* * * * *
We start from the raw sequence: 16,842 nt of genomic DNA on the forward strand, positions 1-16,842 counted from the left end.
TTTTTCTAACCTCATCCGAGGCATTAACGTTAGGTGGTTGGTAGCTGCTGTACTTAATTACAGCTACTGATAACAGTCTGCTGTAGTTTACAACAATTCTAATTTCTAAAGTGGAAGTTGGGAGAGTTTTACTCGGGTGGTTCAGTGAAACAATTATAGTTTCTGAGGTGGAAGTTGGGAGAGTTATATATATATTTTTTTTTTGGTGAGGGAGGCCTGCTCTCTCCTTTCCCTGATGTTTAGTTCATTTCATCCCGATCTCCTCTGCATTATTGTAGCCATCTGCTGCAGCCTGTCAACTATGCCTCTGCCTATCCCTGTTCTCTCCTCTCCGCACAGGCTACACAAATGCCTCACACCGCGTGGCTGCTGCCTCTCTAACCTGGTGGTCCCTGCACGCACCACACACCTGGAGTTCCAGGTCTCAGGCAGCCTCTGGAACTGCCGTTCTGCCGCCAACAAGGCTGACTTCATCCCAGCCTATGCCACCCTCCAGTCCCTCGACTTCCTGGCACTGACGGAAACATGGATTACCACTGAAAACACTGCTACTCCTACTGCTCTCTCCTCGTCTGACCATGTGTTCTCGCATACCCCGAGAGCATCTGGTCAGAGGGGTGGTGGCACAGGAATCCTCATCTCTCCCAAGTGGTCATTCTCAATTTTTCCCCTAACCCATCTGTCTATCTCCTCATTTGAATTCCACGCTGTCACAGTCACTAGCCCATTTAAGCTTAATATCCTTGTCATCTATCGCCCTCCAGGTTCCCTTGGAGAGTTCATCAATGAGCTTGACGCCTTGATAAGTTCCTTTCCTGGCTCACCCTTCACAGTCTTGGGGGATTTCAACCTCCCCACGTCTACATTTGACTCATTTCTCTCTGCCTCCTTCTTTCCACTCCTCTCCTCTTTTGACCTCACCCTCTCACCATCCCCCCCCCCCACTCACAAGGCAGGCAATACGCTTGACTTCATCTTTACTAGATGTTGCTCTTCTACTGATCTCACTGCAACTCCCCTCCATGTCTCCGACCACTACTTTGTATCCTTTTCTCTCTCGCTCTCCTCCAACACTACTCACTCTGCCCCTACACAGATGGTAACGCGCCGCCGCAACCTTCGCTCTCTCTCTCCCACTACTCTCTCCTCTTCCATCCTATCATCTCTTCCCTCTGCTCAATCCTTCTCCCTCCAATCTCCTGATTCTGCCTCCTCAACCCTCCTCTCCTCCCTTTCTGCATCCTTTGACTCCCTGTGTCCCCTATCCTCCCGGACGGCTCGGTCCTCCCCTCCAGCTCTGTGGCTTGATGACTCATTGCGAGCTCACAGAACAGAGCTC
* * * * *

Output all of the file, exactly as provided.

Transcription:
We start from the raw sequence: 16,842 nt of genomic DNA on the forward strand, positions 1-16,842 counted from the left end.
TTTTTCTAACCTCATCCGAGGCATTAACGTTAGGTGGTTGGTAGCTGCTGTACTTAATTACAGCTACTGATAACAGTCTGCTGTAGTTTACAACAATTCTAATTTCTAAAGTGGAAGTTGGGAGAGTTTTACTCGGGTGGTTCAGTGAAACAATTATAGTTTCTGAGGTGGAAGTTGGGAGAGTTATATATATATTTTTTTTTTGGTGAGGGAGGCCTGCTCTCTCCTTTCCCTGATGTTTAGTTCATTTCATCCCGATCTCCTCTGCATTATTGTAGCCATCTGCTGCAGCCTGTCAACTATGCCTCTGCCTATCCCTGTTCTCTCCTCTCCGCACAGGCTACACAAATGCCTCACACCGCGTGGCTGCTGCCTCTCTAACCTGGTGGTCCCTGCACGCACCACACACCTGGAGTTCCAGGTCTCAGGCAGCCTCTGGAACTGCCGTTCTGCCGCCAACAAGGCTGACTTCATCCCAGCCTATGCCACCCTCCAGTCCCTCGACTTCCTGGCACTGACGGAAACATGGATTACCACTGAAAACACTGCTACTCCTACTGCTCTCTCCTCGTCTGACCATGTGTTCTCGCATACCCCGAGAGCATCTGGTCAGAGGGGTGGTGGCACAGGAATCCTCATCTCTCCCAAGTGGTCATTCTCAATTTTTCCCCTAACCCATCTGTCTATCTCCTCATTTGAATTCCACGCTGTCACAGTCACTAGCCCATTTAAGCTTAATATCCTTGTCATCTATCGCCCTCCAGGTTCCCTTGGAGAGTTCATCAATGAGCTTGACGCCTTGATAAGTTCCTTTCCTGGCTCACCCTTCACAGTCTTGGGGGATTTCAACCTCCCCACGTCTACATTTGACTCATTTCTCTCTGCCTCCTTCTTTCCACTCCTCTCCTCTTTTGACCTCACCCTCTCACCATCCCCCCCCCCCACTCACAAGGCAGGCAATACGCTTGACTTCATCTTTACTAGATGTTGCTCTTCTACTGATCTCACTGCAACTCCCCTCCATGTCTCCGACCACTACTTTGTATCCTTTTCTCTCTCGCTCTCCTCCAACACTACTCACTCTGCCCCTACACAGATGGTAACGCGCCGCCGCAACCTTCGCTCTCTCTCTCCCACTACTCTCTCCTCTTCCATCCTATCATCTCTTCCCTCTGCTCAATCCTTCTCCCTCCAATCTCCTGATTCTGCCTCCTCAACCCTCCTCTCCTCCCTTTCTGCATCCTTTGACTCCCTGTGTCCCCTATCCTCCCGGACGGCTCGGTCCTCCCCTCCAGCTCTGTGGCTTGATGACTCATTGCGAGCTCACAGAACAGAGCTC